Remixing the “Machines with Various Disabilities”

With society progressing at the exponential rate it has over the last century, it is not surprising to see how much we increasingly have come to rely on the support of artificial intelligence to facilitate all manners of everyday life. With this increased dependency on technology has come the need to have machines with computing capacity extensive enough to analyze the complex algorithms we input and to be able to act on those algorithms and respond in real time. Actions that one generation previously thought impossible for computers to achieve are now not only possibilities in our modern digital landscape, but have in many ways come to be expected by our technocratic society. But in spite of all that has been accomplished to give artificial intelligence greater capability as well as to generate a more humanistic interface, the debate is still heard to this day that constitutes the following sentiment: “I grant you that you can make machines do all the things you have mentioned, but you will never be able to make one to do ‘x.'” This declaration is the statement that Alan Turing uses to refute the argument for “machines with various disabilities,” wherein many people posit that although history has proven time and again that we are still only uncovering the surface of what these machines can do, there remains an explicit certainty in their conviction that there are specific operations which are forever out of reach for an operating system to execute.

While Turing makes no direct claim that the ensuing disabilities in his argument could indeed be overcome or not, his rationale dictates that he believes achieving these results are entirely plausible once the processing power of machines improves (practically a forgone conclusion when taking Moore’s Law into consideration). Our group’s argument will be to uphold the views put forth by Turing, while simultaneously examining and critiquing the modern conventions in which Hollywood movies try to either discredit or deny that these various disabilities exist. We will determine to analyze the unrealistic expectations the film industry has in presenting these futuristic models, as well as showing how this world of fantasy contradicts itself against the real-life expectation the layman has that these various disabilities are insurmountable impediments. Our “genre” of remix will comply with the basic format of a video essay, which we feel is perhaps the most appropriate medium to be able to convey the information in our argument in a concise and delineative style.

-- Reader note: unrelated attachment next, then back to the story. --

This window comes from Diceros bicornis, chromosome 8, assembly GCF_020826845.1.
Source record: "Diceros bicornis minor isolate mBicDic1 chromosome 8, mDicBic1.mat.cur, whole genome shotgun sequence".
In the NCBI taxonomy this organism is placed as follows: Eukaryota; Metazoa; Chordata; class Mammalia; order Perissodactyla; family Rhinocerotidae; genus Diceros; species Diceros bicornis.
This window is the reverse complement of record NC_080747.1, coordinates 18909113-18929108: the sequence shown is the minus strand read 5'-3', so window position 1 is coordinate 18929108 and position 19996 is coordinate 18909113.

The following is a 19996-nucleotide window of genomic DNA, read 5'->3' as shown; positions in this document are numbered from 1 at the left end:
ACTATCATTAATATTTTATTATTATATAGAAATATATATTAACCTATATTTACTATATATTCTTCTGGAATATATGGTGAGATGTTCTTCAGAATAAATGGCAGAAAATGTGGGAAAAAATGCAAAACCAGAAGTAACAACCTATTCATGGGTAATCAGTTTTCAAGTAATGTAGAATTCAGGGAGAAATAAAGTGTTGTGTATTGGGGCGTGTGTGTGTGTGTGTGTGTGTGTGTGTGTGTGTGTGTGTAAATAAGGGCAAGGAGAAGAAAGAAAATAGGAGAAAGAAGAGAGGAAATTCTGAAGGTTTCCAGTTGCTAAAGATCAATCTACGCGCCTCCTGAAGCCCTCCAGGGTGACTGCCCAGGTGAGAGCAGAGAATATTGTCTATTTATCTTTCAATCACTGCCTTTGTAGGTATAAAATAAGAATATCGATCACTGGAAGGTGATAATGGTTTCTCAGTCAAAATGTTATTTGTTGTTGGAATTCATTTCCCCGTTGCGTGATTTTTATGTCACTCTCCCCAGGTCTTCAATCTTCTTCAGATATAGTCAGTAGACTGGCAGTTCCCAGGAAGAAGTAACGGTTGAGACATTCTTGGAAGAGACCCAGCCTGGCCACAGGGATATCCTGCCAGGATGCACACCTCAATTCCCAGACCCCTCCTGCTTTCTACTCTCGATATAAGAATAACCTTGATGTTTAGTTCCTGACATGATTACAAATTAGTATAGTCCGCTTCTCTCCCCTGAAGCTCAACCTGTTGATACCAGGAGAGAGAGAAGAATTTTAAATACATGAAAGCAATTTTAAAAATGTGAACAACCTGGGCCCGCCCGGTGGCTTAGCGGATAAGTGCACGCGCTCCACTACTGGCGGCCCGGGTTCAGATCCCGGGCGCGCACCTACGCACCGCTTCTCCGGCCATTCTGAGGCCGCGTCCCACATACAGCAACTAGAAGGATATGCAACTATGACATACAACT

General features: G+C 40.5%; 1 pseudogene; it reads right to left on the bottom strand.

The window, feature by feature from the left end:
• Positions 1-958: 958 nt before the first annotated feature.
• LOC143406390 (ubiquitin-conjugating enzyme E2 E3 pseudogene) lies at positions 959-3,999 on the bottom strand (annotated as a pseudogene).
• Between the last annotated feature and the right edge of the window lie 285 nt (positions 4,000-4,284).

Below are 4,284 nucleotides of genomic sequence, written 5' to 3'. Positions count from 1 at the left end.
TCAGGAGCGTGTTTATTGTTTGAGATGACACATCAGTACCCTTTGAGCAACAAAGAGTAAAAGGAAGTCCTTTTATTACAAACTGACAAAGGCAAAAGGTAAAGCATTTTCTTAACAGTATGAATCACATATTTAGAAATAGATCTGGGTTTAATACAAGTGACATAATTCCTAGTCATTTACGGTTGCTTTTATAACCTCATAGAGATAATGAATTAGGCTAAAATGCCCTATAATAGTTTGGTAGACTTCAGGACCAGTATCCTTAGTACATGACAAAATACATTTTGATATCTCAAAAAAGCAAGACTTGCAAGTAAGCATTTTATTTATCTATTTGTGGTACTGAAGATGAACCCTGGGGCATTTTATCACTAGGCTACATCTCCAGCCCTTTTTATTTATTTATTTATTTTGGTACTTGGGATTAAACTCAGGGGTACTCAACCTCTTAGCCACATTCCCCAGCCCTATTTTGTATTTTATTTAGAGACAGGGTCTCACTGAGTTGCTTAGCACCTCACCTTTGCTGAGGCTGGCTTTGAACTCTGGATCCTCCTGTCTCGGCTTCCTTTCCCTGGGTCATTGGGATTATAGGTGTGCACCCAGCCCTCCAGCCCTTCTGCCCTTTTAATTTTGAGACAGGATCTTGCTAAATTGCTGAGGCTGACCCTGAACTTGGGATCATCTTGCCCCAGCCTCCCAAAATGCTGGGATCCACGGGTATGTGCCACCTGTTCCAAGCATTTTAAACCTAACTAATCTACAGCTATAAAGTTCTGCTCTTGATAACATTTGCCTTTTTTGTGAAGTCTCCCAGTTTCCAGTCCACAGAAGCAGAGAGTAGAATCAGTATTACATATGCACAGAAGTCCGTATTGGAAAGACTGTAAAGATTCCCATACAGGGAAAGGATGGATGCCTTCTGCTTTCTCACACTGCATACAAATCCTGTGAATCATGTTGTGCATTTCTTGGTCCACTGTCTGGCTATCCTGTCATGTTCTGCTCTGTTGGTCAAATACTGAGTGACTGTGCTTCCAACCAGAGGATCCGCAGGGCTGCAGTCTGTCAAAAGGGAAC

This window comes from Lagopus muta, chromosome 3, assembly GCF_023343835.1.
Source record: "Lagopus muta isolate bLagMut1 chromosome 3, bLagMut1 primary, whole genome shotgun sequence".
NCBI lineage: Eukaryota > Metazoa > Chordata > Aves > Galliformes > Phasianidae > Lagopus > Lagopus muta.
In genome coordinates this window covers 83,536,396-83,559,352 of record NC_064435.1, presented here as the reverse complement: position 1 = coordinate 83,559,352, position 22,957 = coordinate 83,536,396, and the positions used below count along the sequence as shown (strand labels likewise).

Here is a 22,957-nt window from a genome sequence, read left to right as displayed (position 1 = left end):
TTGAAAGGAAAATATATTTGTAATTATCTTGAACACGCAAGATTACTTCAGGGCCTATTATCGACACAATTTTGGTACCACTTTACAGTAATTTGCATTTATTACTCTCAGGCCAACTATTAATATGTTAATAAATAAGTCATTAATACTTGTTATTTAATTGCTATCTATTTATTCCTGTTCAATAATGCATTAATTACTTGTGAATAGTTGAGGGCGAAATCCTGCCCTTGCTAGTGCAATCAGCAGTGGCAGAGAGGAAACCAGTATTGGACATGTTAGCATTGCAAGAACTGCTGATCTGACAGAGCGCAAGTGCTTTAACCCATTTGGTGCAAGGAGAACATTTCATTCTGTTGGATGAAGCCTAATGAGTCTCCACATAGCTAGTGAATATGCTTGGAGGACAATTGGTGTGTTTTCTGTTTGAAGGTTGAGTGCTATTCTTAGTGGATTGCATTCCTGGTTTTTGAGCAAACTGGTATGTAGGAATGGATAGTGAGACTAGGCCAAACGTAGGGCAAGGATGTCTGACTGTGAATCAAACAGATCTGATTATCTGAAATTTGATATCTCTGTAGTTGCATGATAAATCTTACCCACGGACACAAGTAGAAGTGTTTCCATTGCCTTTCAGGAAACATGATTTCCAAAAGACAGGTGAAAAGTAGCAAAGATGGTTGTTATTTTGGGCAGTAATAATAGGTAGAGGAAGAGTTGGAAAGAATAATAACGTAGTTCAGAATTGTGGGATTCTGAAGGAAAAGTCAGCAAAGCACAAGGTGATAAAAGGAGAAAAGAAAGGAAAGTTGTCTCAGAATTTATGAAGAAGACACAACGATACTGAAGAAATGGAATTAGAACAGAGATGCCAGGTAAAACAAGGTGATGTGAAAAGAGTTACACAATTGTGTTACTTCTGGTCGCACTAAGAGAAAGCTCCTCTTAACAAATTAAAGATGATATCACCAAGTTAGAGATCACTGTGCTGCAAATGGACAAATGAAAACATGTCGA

This video is indicative of the style we wish to emulate in our remix project, due primarily to its effectiveness in showing how machines are systematically replacing the human workforce and performing many other menial tasks previously not thought possible by artificial intelligence. Its narrative style and display of referential material are in keeping with what we hope to accomplish in our project.


One comment on “Remixing the “Machines with Various Disabilities”

  1. Good work, this clearly articulates your topic, argument, and rationale for your chosen style (though, given the video essay format, I will expect complete citations, which are missing here). The video example you provide here is especially effective in conveying the look and tone you’re going for- though, like Turing, I think you can get a little snarky with this in terms of tone if you so choose. You come just short here of suggesting that you’re attempting to do what Turing doesn’t in his article in terms of speaking back to these “various disabilities.” As you note, the fictive computing machine Turing was writing about has, to a certain extent, been realized, so we now should be able to speak back to these proposed “disabilities,” in addition to speaking back to how these disabilities are represented within the media.


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